Why do cats groom each other? [ Learn the Meaning ]
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Cats grooming each other is always a heartwarming sight for cat owners. Since it is much more common for cats sharing the same house to chase each other and start a sudden fight, cat owners cannot help wondering, “why do cats groom each other”.
Cats clean their fur every day. They even devote about 15% of their time or almost half of their “wakeful” hours to this activity! But what can you learn from this behavior unique to cats? Find out everything you need to know about grooming cats and why do cats groom each other in our article!
Social behavior: Why do cats groom each other?
There are many answers to the question "why do cats groom each other". When cats groom each other - not just to clean each other's coats, but also as a show of affection. Grooming each other is a way to communicate or cats, just like their tail movements. Your furry friend might even offer you a lick or two on your hair or your hand, for example. However, cats will only do this if they feel completely comfortable around you. And if your cat engages in intensive grooming while sitting on or near your lap, that means: I feel safe in your presence.
Cats sometimes clean the spots they can't reach by grooming each other. These regions are areas such as the head, face, and nose. Mother cats lick newborn kittens so they can breathe better or learn how to clean themselves. For this reason, some studies have concluded that the more dominant cat in the house cleans the other. This is also proof that cats use grooming each other to express themselves, just like ear movements.
Cleaning each other makes cats feel like they are in the same colony, which helps them feel calmer and strengthen bonds with one another. So if you see your cats grooming each other in their multiple cat house, you can take that as a good sign. This means they are gladly bonding.
About Cats Grooming
Cats wash their fur using their rough, sandpaper-like tongue, which has special 'papillae' (tiny little hairs). Regular grooming not only keeps the cat's fur impeccably clean but also makes it waterproof thanks to the sebum of the skin, which spreads on the hair. This instinctive grooming habit results in the cat ingesting a significant amount of fur, which is then regurgitated as a hairball. Interestingly, a cat's grooming ritual provides cat owners and guardians with crucial information about their cat's health and well-being.
A unique smell: the reason behind why do cats groom each other
Cats prefer their scent. If they receive another scent (like yours, for example, when you give them a big hug), they will instinctively try to find their natural scent as quickly as possible. They do this by licking each other from head to toe immediately afterward. This allows them to find their identity. Indeed, a good litter box allows the cat to smell his scent again quickly! So, avoid using strong perfumes and scented lotions that can overwhelm your sensitive feline's senses. And, if you're a caretaker, always wash your hands before home visits and wear neutral-smelling clothes. This way, the cat will be more inclined to curl up in your lap for a well-deserved nap in her cat house indoor.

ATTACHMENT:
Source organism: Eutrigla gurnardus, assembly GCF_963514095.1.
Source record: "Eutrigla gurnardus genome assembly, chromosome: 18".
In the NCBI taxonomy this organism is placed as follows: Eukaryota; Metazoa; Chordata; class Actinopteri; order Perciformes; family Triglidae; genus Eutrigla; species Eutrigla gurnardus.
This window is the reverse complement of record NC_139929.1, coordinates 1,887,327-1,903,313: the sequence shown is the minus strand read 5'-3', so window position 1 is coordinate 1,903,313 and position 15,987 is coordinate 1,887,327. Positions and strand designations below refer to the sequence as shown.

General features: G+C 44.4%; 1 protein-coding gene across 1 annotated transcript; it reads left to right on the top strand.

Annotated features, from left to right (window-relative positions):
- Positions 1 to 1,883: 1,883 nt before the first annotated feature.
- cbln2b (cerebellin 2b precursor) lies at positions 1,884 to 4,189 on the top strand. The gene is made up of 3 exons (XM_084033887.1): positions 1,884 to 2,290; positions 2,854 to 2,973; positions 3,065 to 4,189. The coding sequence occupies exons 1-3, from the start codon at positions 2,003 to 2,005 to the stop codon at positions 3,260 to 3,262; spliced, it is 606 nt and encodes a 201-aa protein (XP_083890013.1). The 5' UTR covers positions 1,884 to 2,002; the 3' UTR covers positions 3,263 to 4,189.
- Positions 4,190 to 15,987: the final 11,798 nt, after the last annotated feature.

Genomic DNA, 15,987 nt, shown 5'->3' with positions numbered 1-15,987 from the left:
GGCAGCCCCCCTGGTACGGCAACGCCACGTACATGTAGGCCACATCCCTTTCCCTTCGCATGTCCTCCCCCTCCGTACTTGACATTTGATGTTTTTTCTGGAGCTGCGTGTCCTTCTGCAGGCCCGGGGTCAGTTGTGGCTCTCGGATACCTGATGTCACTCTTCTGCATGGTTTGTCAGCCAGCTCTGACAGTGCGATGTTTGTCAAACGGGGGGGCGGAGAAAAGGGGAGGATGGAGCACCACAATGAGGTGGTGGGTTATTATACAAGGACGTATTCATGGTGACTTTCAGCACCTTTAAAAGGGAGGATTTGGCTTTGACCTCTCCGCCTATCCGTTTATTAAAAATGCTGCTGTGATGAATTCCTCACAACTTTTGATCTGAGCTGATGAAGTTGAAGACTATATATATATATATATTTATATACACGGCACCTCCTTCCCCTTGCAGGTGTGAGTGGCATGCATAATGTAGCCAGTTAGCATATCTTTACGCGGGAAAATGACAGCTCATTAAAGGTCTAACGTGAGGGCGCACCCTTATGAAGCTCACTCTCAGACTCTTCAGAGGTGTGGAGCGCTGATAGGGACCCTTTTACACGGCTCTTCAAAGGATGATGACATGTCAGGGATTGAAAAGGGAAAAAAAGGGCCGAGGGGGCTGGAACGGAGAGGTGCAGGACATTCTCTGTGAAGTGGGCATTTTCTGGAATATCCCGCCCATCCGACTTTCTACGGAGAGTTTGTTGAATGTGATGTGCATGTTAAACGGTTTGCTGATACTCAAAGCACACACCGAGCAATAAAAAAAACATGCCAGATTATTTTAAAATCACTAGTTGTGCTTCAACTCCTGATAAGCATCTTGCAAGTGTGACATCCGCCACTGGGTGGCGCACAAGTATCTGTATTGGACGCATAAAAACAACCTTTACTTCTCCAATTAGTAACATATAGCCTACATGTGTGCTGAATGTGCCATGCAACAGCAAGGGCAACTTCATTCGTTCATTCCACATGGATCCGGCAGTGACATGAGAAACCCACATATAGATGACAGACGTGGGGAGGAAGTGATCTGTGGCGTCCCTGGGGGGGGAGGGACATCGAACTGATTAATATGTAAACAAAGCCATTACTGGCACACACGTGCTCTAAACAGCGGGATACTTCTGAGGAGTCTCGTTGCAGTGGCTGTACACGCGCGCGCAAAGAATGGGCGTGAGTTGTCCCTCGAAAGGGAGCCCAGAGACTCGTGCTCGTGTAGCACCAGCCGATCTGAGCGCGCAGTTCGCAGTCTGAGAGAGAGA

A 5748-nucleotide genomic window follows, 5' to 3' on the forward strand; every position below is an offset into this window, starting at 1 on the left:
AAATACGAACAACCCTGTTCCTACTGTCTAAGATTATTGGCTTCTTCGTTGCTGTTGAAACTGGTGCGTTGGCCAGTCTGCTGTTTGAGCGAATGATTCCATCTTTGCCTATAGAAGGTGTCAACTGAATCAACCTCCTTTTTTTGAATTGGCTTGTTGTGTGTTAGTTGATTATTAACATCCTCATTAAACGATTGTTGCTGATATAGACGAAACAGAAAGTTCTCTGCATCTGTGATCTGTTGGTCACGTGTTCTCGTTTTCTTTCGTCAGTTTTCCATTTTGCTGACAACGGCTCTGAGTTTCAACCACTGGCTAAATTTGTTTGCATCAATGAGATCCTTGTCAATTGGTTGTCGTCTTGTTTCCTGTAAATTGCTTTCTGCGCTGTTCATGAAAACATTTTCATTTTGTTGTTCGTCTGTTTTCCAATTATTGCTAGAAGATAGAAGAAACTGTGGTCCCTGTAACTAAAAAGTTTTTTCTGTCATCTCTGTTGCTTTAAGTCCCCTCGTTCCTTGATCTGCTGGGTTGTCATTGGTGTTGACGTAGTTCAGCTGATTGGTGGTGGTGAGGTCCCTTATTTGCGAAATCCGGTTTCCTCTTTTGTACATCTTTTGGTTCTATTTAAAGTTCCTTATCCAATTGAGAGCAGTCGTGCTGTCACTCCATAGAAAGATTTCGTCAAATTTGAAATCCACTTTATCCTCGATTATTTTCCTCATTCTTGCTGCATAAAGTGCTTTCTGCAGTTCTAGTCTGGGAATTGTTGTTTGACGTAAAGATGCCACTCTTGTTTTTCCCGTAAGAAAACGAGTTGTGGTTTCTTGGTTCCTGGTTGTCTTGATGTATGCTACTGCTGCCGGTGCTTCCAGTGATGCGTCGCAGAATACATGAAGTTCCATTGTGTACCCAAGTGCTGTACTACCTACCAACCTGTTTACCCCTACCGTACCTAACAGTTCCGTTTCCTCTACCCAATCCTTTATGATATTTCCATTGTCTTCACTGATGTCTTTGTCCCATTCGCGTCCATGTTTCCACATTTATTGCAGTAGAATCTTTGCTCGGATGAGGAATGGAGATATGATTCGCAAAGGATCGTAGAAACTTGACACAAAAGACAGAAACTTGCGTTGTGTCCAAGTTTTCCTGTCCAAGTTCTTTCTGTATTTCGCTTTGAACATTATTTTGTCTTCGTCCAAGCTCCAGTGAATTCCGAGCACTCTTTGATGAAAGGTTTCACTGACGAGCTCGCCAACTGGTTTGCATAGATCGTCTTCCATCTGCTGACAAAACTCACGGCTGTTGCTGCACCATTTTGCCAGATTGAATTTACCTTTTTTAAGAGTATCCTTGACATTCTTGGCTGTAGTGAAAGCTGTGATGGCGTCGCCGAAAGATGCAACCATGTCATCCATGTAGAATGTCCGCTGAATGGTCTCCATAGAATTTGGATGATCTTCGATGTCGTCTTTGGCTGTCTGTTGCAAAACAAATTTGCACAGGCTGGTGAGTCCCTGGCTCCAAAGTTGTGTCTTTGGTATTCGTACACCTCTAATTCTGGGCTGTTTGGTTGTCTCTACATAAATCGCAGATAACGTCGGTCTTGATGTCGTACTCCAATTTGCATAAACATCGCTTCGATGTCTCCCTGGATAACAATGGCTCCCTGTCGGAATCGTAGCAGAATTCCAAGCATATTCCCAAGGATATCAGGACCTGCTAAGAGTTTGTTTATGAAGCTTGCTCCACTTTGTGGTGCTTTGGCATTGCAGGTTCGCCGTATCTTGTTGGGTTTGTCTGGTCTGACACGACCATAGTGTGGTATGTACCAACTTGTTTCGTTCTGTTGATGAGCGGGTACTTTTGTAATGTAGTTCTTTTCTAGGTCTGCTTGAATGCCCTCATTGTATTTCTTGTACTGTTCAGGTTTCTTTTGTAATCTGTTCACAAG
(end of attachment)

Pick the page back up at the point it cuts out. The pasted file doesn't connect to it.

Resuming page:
Cats clean each other sometimes because they want to leave their own scent on the other. This is one of the exciting answers to the question, "why do cats groom each other".
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Cats also groom themselves to remove knots in their fur. Smooth, knotless hair provides optimal protection. In winter, tangles can disrupt this insulating effect, causing your cat to lose body heat. Conversely, the cat's coat provides a cooling effect during the summer months. Cats don't sweat the way we do, nor do they pant like dogs. Cats prefer to lick startled to lower their body temperature. The resulting saliva evaporates on their fur, producing a cooling effect.
You can give cats a helping hand with their grooming regimen by brushing them regularly. Long-haired cats, in particular, welcome any help in removing excess fur.
Cats that feel uncomfortable or nervous may suddenly start licking themselves. For example, when they meet another cat or have been caught doing something stupid. This behavior is intended to distract and keep busy.
Every cat has specific grooming patterns. For example, some of them like to clean their fur immediately after sleeping; some like to groom themselves after eating or using their litter box etc. They also tend to have grooming habits based on their actions, such as licking their face after meals and paws after using their litter box.
If a cat licks certain parts of his body excessively, then he could indicate a health problem. For example, cats that pay disproportionate attention to their genitals could have a urinary tract or bladder problem. Likewise, if they devote more attention to their muzzle than usual, they may have a toothache. Prolonged scratching or excessive grooming in specific areas can also indicate skin or hair problems, such as ticks, fleas, or allergies. Along with excessive grooming, you should also be alert for redness, rashes, sores, and hairless spots, and always consult your veterinarian when you spot these symptoms.
Sometimes stress and boredom can cause excessive grooming and licking. Cats that feel uncomfortable will constantly lick themselves to suppress that feeling, leading to hair loss in certain areas. A happy cat is a relaxed cat. So make sure your cat's basic needs are well met. It's not just excessive grooming that's the problem. Cats sometimes start grooming themselves less often or stop grooming altogether. Some older cats groom less over time simply because it becomes too tiring. Sick cats may also stop grooming. If you notice that your cat has stopped grooming, then it is essential to consult a veterinarian.
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